However, after leaving the house for the first time in two months, I am convinced that my muscle strength is definitely affected after this last flare-up.  All I did was go to the hair salon and walk around the corner to a small antique mall.  But it was hard:  I got very shaky the more I walked about, and then I began to lightly perspire, and I felt quite pale.  I was glad I could make it back to the car, and I live in a small town.  So it did not take long to get home.

Have you had similar experiences?  Join me on facebook, so we can talk about it:  


Monday, March 11, 2013

Who Is the Real Me? Please stand up.

Many years ago, there was a show on television called "What's My Line?"  I bet most baby boomers remember it.  The celebrity panel had to ask questions of three contestants and figure out who the real scientist studying the life cycle of beetles was, or which boy had a record contract.

As far as I know, I have no panel here, but I have been sick so long that sometimes I feel like asking, "Who is the real me?".  Sometimes, I wonder how much of my staying home has become agoraphobia and how much is the fatigue that goes with Chronic Fatigue Syndrome/Me.  Have you ever felt that way?  Do you feel like being sick has affected you psychologically, or you wonder if it has.  It is hard enough to have physical problems, but to have to fight the psychological affects seems altogether unfair.

I would like to share a comment I made on Holley Gerth's blog post, Your door Is going to open.  

First of all, Holley, I absolutely love that red door. I have been thinking about colorful doors: I may have to add that to my list of want-to-do’s-someday. Secondly, I needed that, and I am absolutely afraid to ask for help from people at church. I’m the minister’s (of music and senior adults) wife, and it is very embarrassing to me I have been a shut-in for several years. I make it to church when I can, but the people here don’t know the real me, the outgoing me, the one that wants to be out and about in church and around our community. There I said it. Sometimes, I think if I had a husband that didn’t have to leave early, I would find it easier to get to church, but is is exhausting. Sometimes, I feel so very alone. I miss having girlfriends to do things with and stuff like that. I miss entertaining and bringing people home for meals. I feel so stuck in this area, but I am hoping that will change.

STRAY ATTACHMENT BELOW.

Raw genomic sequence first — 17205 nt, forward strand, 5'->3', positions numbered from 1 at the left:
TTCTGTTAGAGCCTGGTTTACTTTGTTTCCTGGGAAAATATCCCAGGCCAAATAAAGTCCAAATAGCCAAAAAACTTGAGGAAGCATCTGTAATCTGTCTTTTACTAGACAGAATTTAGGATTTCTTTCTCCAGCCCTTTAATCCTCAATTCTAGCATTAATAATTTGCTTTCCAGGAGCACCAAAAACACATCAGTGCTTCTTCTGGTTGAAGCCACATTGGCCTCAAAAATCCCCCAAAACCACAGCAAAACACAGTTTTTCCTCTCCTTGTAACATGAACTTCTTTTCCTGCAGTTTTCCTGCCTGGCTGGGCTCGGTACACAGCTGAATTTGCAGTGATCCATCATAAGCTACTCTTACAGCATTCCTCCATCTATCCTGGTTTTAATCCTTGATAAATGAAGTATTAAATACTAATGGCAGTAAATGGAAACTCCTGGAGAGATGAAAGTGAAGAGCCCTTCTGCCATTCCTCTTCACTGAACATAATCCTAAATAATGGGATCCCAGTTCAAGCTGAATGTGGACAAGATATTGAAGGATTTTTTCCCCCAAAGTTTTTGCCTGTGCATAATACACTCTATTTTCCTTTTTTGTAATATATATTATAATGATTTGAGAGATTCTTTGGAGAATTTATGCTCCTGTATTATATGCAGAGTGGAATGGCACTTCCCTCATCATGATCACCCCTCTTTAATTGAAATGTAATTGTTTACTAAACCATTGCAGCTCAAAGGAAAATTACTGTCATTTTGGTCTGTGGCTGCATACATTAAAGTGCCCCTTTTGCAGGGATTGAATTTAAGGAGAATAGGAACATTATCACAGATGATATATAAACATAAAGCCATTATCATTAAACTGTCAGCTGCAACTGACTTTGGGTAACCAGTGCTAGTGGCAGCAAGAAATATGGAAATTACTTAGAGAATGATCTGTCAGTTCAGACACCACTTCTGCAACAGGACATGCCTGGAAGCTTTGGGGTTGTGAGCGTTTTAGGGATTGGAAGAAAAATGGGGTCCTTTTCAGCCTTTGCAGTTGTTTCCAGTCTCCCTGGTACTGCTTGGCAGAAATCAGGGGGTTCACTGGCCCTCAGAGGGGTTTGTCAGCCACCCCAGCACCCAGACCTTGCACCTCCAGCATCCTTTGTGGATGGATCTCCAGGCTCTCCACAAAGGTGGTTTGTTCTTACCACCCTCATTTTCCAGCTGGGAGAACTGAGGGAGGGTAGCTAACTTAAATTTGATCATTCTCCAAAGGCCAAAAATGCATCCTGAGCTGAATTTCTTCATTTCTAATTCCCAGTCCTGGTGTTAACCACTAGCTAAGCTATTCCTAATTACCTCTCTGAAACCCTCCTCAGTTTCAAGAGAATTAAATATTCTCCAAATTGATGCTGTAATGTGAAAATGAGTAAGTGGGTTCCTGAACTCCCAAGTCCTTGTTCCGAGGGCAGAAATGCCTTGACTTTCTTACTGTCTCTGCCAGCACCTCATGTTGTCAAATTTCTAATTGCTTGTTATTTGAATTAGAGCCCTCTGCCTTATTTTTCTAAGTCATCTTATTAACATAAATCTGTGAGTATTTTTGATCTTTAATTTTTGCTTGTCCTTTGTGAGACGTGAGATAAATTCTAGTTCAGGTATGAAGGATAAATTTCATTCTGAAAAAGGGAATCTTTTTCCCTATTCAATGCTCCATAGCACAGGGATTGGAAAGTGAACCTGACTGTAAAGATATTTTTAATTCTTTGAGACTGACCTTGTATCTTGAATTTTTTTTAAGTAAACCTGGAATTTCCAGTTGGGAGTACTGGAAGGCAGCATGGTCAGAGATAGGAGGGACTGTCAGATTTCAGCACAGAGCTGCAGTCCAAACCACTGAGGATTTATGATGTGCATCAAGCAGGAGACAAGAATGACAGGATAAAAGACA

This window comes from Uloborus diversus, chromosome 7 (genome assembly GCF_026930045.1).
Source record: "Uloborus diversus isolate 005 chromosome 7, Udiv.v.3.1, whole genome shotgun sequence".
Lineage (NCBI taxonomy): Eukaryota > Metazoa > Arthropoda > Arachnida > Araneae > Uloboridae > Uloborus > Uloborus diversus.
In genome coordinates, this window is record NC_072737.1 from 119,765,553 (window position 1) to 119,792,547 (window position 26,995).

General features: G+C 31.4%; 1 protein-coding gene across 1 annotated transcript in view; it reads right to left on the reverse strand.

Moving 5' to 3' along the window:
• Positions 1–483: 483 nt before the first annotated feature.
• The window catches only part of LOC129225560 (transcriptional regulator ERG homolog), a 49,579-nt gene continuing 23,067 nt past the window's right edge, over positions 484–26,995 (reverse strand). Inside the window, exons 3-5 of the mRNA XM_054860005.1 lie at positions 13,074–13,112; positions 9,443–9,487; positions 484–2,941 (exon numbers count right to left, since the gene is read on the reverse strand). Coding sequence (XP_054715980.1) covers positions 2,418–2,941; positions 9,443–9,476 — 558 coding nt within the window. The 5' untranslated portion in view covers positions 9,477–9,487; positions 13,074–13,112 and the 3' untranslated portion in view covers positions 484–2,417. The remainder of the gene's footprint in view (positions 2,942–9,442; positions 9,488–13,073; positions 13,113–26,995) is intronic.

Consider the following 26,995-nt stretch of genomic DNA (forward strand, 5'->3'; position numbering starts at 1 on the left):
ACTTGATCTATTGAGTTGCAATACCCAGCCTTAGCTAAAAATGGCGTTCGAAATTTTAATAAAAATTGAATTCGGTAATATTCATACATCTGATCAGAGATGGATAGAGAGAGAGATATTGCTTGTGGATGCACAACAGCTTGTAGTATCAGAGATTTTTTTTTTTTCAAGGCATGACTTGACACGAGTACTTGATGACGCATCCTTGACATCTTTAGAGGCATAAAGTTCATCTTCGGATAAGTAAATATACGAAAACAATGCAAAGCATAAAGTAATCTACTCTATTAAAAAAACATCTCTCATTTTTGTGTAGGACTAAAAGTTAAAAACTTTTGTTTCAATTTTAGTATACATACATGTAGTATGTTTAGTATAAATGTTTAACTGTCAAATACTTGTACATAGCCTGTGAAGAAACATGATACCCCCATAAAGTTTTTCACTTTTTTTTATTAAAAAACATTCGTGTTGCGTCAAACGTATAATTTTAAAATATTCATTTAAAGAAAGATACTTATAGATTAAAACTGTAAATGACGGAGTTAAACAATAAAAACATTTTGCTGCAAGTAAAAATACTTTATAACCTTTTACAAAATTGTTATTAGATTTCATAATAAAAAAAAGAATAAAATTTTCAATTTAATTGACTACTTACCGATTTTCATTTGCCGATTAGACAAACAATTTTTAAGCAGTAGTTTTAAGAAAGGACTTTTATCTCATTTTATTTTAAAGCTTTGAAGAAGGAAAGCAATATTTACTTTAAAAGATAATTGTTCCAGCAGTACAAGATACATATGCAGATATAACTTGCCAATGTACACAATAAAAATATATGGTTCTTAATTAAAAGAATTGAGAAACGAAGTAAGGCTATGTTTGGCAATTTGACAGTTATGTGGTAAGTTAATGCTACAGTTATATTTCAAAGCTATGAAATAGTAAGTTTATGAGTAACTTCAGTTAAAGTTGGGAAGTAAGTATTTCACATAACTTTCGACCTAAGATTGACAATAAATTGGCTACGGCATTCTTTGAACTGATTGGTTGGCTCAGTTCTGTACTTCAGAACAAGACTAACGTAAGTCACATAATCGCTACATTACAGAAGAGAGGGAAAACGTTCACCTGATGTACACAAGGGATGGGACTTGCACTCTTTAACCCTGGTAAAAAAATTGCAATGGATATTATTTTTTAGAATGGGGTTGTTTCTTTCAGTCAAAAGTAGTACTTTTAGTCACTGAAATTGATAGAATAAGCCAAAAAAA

I don't know how many of you feel like there are portions of life passing you by.  I am definitely in favor of living life to the fullest you are able.  However, if you have been sick for a long time and you have experienced many flare-ups and a lot of total exhaustion, it changes your life.  I don't think other people realize how lonely we can get for human contact, especially if we were outgoing people before we got sick.

The plain truth is that having chronic fatigue changes your life in ways we could never have truly imagined before we were sick.  I hope somebody reads this that is in your life, that does not understand;  because, it is so very hard.
Today, I close with tears in my eyes that our lives have been changed so dramatically.  We are blessed to have the support we have online.  Some of us have become friends with strangers from other cities, other states, and other countries.  We do know people that understand, because they have Fibromyalgia, Chronic Fatigue Syndrome/ME, Lupus, MS, POTS, or the various other diseases that suck away our energy.  

Gentle Hugs to all of you.  I understand.


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Friday, March 8, 2013

Getting Up Again